9.15am Approached the 1.5 miles long Harecastle Tunnel. There was ‘NO ENTRY' before l0am, so we moored in the reddish waters at the mouth of the tunnel. Rigged up the extra headlight Peter had recommended on the roof of the cabin, then set forth into the inky blackness of the old, crumbling, Victorian tunnel, with the first 'convoy' of the day. We very soon lost sight of the boat in front, and the one astern dropped back until it was almost out of sight. The Ensign was at the tiller charging along at a fast rate of knots. (I kept telling him that water-skiing was not until tomorrow!!!!) The tunnel was dark, damp and dripping with the roof getting ever lower and threatening to knock the chimney stack off Alice's roof. The intrepid Ensign had obviously taken an instant dislike to the tunnel wall on my side, because he kept hitting it …. with the side of the boat. I was mightily relieved when we emerged once more into the bright sunshine some 40 minutes later. I dread to think what might have been our fate had the boat's fuel pump, alternator, wow & flutter valve, or even the battery packed in mid-tunnel!! Doomed for ever to wander this damp, rat infested tunnel. Almost as bad as been forced to watch 'Neighbours.'
Out of the tunnel and the Trent & Mersey meandered through the quaint industrial dereliction of the once-proud Hanley, Stoke-on-Trent. We chugged along peacefully at the regulation 4 miles per hour, 'Alice' nudging her way carefully through the discarded bottles, planks, plastic bags and the accumulated flotsam and jetsam of this sleepy city. Oh, how good it feels to be close to civilisation once again.
12 noon Steered 'Alice' off the Trent & Mersey at Etruria and into the still waters of the Caldon Canal. Moored to enable the industrious Ensign to empty the Elsan. (So that's what they mean by 'swabbing the poop'!) After these necessary ablution, AND a quick scrub of his hands, the Ensign busied himself at his secondary task of preparing our lunch. In fact, a feast surely fit for a King. The wonders that man can perform with only a tin opener and a packet of curry flavoured soya mince have to be tasted to be believed. His culinary skills are certainly wasted on this scurvy crew, (or should that be curvy screw?)
1.30pm Cast off up the Caldon. Travelled only a couple of hundred yards before we encountered our first flight of 'Staircase' locks. This fiendish invention of the canal builder's art has baffled many a novice crew undertaking their first canal trip …. but not US. Leaving the faithful Ensign at the helm I leapt fearlessly ashore to tackle this new obstacle. Thinking with a calm brain and that ice cool logic developed over many an hour spent afloat on Marple Lakes, I set to work. First, I opened the top paddles, shut off the mid-lock gates abaft the beam, paddled the bottom windlass, then lifted the full mizzen thwarts bilge. The water was soon rushing through the sluice, startling an elderly couple asleep in the long grass beside the locks, before it cascaded around 'Alice' at her mooring. The Ensign smiled, grimly and pointed at the first lock. It was still full of water with the lock gates firmly closed, and 'Alice had nowhere to go.....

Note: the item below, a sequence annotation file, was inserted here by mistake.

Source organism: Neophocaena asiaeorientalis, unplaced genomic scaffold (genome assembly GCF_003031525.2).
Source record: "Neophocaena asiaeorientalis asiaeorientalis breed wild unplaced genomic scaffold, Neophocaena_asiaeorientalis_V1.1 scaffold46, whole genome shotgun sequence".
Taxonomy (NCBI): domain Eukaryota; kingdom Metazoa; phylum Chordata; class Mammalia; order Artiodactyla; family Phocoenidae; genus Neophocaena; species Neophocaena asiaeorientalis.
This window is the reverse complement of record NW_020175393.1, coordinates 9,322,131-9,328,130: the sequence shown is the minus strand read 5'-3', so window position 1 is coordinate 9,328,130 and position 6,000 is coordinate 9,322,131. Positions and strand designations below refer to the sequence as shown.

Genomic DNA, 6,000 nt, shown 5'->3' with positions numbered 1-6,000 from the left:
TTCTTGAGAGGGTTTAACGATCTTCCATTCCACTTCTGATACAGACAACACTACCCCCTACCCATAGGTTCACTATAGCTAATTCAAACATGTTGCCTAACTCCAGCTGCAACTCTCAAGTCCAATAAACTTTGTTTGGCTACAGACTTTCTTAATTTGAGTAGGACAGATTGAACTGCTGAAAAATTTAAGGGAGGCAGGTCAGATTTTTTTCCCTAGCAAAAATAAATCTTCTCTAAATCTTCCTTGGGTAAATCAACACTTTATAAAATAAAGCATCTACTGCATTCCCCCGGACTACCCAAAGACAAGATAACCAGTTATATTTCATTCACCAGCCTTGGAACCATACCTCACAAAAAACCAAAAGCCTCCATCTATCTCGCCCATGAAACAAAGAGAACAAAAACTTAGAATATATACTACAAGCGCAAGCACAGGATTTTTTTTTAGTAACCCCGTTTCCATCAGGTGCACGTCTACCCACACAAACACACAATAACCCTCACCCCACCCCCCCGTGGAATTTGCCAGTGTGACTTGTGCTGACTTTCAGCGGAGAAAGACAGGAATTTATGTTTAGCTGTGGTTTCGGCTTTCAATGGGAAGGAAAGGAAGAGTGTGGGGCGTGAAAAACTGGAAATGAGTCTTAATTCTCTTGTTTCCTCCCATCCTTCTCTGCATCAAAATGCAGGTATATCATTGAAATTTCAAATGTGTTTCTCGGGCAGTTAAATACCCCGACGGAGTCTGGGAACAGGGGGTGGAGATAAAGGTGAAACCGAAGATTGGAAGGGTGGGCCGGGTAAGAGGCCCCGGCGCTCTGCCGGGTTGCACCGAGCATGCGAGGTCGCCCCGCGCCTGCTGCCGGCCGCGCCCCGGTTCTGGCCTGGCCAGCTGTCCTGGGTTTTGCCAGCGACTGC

Returning to the task in hand I closed the middle and upper paddle trunions, greased the pinions on the side flanges then hauled in the bowline onto the stern cleats. Easy when one knows how …. For some inexplicable reason The Ensign had not anticipated my rapid combination of thought and action, and was still doing his Figurehead impression on 'Alice's' bow and waiting for me to prepare the first lock. All the water had, somehow, bypassed the bottom lock of the flight and was roaring away downstream to join the Trent & Mersey. I deduced that the canal builders must have made a slight error and misread the plans during the construction back in 1795. Decided that I would write to the canal owners and inform them just as soon as we return to civilisation.
2pm Having eventually negotiated the treacherous 'Staircase' we chugged off into the unknown up the Caldon Canal. Our route twisted through a maze of narrow waterways and equally narrow bridges. Rows of charming 19th century mills bordered the canal banks, their crumbling walls and rotting timbers teetering on the brink of total collapse into the murky waters below. We hurried on our way, passing a throng of cheering fishermen, casting many a smile and merry quip in our direction as they bade us "Good Fortune", on our voyage with the old nautical two-fingered wave of the hand. What a jolly bunch they were.